How has stemming from a long line of songwriters impacted your work, if at all?
I have learned lessons in writing and creativity from my father, that were once taught to him by his own Dad. The my Granddad learned from his father too. It goes back more than a hundred years, father to son. My writing method is very different from that of my peers and that’s a result of learning the old school methods to writing. When I realized how differently I approached songwriting, compared to my contemporaries, I was actually very surprised.
Another way my lineage has impacted my own work, is that it keeps me striving to be a better writer. For example, when it came time to include a few of my own songs in A Spoonful of Sherman, I was suddenly confronted with the fact that my work was going to be compared to my father and uncle’s and my grandfather’s songs – and not just any of their songs – the very best, and most famous of their respectively careers. That realization was daunting for me, and still is. It forced me to work harder, to examine my work and to always strive to up my game.
With so much to live up to, did you feel a lot of pressure to make the show perfect? How have the responses been so far?
I feel very fortunate to be in a position that I am able to write for a living. Not everyone who wants to do what I do, gets the opportunity. Because of that I feel a responsibility to give my audience the best show I can possibly provide. And I think A Spoonful of Sherman largely succeeds at giving its audience that level of entertainment. Still, it doesn’t stop me from wanting to do rewrites. But there is a moment when you have to lock down your product and say, Ok. It’s good enough. Otherwise you’ll drive the cast and crew mad having to learn new lines of dialogue, choreography, etc.
Did you know anything about Swindon before a tour date was planned here?
I’m delighted to be coming to Swindon. You wouldn’t know this, but I am a student of history and because of Swindon’s fascinating past, I’m very much looking forward to my visit. But the first thing I actually want to see is your Magic Roundabout! It looks more scary than skydiving or bungi jumping.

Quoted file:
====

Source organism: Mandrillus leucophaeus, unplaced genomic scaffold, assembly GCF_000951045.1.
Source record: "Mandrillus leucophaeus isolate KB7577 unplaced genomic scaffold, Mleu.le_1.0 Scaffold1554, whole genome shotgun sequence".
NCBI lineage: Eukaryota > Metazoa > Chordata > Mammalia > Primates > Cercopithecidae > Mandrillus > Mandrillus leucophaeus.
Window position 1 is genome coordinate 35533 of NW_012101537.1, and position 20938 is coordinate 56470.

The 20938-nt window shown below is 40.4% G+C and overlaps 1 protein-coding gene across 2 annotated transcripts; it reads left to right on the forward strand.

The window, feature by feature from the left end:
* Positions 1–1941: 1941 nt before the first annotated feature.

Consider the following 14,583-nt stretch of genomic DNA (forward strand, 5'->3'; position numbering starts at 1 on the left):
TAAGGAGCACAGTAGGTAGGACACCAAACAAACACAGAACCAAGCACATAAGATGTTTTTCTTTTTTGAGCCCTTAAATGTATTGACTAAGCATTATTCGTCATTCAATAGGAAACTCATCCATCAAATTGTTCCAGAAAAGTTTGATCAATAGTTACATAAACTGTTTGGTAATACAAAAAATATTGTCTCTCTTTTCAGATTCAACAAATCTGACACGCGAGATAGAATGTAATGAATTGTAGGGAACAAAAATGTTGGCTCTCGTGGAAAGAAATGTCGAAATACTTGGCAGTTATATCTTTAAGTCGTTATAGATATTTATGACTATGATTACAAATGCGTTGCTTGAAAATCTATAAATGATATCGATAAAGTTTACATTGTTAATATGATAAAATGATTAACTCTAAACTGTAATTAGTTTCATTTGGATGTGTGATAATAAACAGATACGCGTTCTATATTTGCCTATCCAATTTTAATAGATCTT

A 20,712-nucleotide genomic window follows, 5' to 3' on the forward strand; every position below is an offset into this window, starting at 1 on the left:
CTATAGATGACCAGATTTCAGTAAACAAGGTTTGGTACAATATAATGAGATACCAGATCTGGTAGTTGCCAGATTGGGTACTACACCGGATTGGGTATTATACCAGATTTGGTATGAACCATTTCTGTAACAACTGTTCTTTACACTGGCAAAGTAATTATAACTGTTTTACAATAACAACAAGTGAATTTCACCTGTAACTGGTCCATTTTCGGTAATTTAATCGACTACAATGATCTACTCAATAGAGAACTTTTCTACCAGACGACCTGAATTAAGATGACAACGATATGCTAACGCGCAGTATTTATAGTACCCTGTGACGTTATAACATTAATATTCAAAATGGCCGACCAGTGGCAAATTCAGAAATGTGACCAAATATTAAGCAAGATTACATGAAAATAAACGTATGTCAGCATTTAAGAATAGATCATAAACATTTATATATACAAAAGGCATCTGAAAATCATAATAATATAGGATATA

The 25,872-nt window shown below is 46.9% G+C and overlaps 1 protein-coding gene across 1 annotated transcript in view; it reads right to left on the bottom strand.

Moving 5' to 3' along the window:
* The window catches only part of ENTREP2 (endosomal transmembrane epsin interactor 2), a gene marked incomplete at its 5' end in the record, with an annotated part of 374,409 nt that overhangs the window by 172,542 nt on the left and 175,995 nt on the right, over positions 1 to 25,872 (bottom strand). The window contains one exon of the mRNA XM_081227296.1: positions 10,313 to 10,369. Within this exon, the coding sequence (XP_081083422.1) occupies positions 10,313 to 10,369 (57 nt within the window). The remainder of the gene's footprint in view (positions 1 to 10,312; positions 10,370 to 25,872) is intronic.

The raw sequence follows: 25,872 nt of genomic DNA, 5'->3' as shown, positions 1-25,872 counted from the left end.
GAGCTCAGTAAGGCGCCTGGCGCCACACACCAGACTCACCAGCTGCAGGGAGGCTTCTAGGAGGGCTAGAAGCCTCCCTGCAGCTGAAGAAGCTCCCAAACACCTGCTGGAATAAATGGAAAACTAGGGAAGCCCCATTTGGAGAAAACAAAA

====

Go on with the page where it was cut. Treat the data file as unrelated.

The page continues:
Looking back, what would you say some of your career highlights have been?
Launching this UK/Ireland tour of A Spoonful of Sherman has definitely been a highlight. Premiering my show Bumblescratch at the Adelphi Theatre in 2016 was another great moment. But I think my favorite overall experience in showbusiness was in the creation of Love Birds. There was something particularly magical about that show. Everyone in showbusiness should have a Love Birds experience in their library of memories. I think everyone involved in that show would agree.
What have been your main challenges surrounding this production and how have you overcome them?
The redrafting of this version of the script was particularly challenging but it was also deeply rewarding. You know, we demand so much from the performers, casting had to be spot on. We were extremely lucky to get the cast we did. All of them, Sophie-Louise Dann, Mark Read, Ben Stock, Glen Facey and Jenna Innes, each one is a star. And they are all so talented in many areas: Dancing, Singing, Acting. Also, it should be said, they’re just all around excellent musicians. It’s a profound privilege to work with each of them.
Are you going to be exploring much of the local area when you’re in Swindon for the show?
Yes. As I mentioned, I want to see the Magic Roundabout but I also am looking forward to checking out your world famous Steam Railroad Museum too. I’ve heard so much about it!
What’s next for Robert J. Sherman after the A Spoonful of Sherman tour?
I’m currently in the middle of a rewrite on Love Birds. When it was performed in Edinburgh in 2015 it was done as a one-act show. In its new incarnation it will be a traditional two act show. The new structure conforms to the norms of the West End and of Broadway. There are some really fun new songs that I’ve written for it and a several new, colorful characters in this expanded version of the show. I’m pleased with where it’s heading! But there is a lot of pressure to get it right. The first time around with Love Birds, it was so well loved by audiences. I’ve got to be careful not to ruin a good thing.